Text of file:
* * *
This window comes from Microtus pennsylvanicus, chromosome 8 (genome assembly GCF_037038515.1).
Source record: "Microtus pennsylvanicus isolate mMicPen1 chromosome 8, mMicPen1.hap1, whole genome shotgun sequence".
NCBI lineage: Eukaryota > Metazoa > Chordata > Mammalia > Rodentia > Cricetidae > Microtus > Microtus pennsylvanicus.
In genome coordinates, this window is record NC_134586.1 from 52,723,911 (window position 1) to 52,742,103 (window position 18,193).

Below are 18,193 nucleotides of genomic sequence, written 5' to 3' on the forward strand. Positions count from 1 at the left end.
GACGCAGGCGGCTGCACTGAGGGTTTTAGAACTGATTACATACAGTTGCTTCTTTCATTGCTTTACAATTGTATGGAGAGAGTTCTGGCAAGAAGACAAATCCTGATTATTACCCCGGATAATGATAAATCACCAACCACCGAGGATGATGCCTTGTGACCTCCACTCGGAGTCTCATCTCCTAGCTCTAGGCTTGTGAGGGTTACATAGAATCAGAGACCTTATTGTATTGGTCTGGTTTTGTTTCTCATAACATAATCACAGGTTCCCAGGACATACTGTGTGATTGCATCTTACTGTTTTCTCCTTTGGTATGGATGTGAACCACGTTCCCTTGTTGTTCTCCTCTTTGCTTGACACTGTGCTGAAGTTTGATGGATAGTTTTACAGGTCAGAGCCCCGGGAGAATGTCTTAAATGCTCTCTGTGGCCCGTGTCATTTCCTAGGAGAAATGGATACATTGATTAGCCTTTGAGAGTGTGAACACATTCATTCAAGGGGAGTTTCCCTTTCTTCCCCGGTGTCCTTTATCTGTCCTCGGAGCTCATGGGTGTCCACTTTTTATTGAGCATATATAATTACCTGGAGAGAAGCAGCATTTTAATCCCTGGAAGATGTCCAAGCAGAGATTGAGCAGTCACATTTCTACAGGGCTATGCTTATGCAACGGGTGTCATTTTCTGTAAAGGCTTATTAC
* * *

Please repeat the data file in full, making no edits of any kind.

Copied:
This window comes from Microtus pennsylvanicus, chromosome 8 (genome assembly GCF_037038515.1).
Source record: "Microtus pennsylvanicus isolate mMicPen1 chromosome 8, mMicPen1.hap1, whole genome shotgun sequence".
NCBI lineage: Eukaryota > Metazoa > Chordata > Mammalia > Rodentia > Cricetidae > Microtus > Microtus pennsylvanicus.
In genome coordinates, this window is record NC_134586.1 from 52,723,911 (window position 1) to 52,742,103 (window position 18,193).

Below are 18,193 nucleotides of genomic sequence, written 5' to 3' on the forward strand. Positions count from 1 at the left end.
GACGCAGGCGGCTGCACTGAGGGTTTTAGAACTGATTACATACAGTTGCTTCTTTCATTGCTTTACAATTGTATGGAGAGAGTTCTGGCAAGAAGACAAATCCTGATTATTACCCCGGATAATGATAAATCACCAACCACCGAGGATGATGCCTTGTGACCTCCACTCGGAGTCTCATCTCCTAGCTCTAGGCTTGTGAGGGTTACATAGAATCAGAGACCTTATTGTATTGGTCTGGTTTTGTTTCTCATAACATAATCACAGGTTCCCAGGACATACTGTGTGATTGCATCTTACTGTTTTCTCCTTTGGTATGGATGTGAACCACGTTCCCTTGTTGTTCTCCTCTTTGCTTGACACTGTGCTGAAGTTTGATGGATAGTTTTACAGGTCAGAGCCCCGGGAGAATGTCTTAAATGCTCTCTGTGGCCCGTGTCATTTCCTAGGAGAAATGGATACATTGATTAGCCTTTGAGAGTGTGAACACATTCATTCAAGGGGAGTTTCCCTTTCTTCCCCGGTGTCCTTTATCTGTCCTCGGAGCTCATGGGTGTCCACTTTTTATTGAGCATATATAATTACCTGGAGAGAAGCAGCATTTTAATCCCTGGAAGATGTCCAAGCAGAGATTGAGCAGTCACATTTCTACAGGGCTATGCTTATGCAACGGGTGTCATTTTCTGTAAAGGCTTATTAC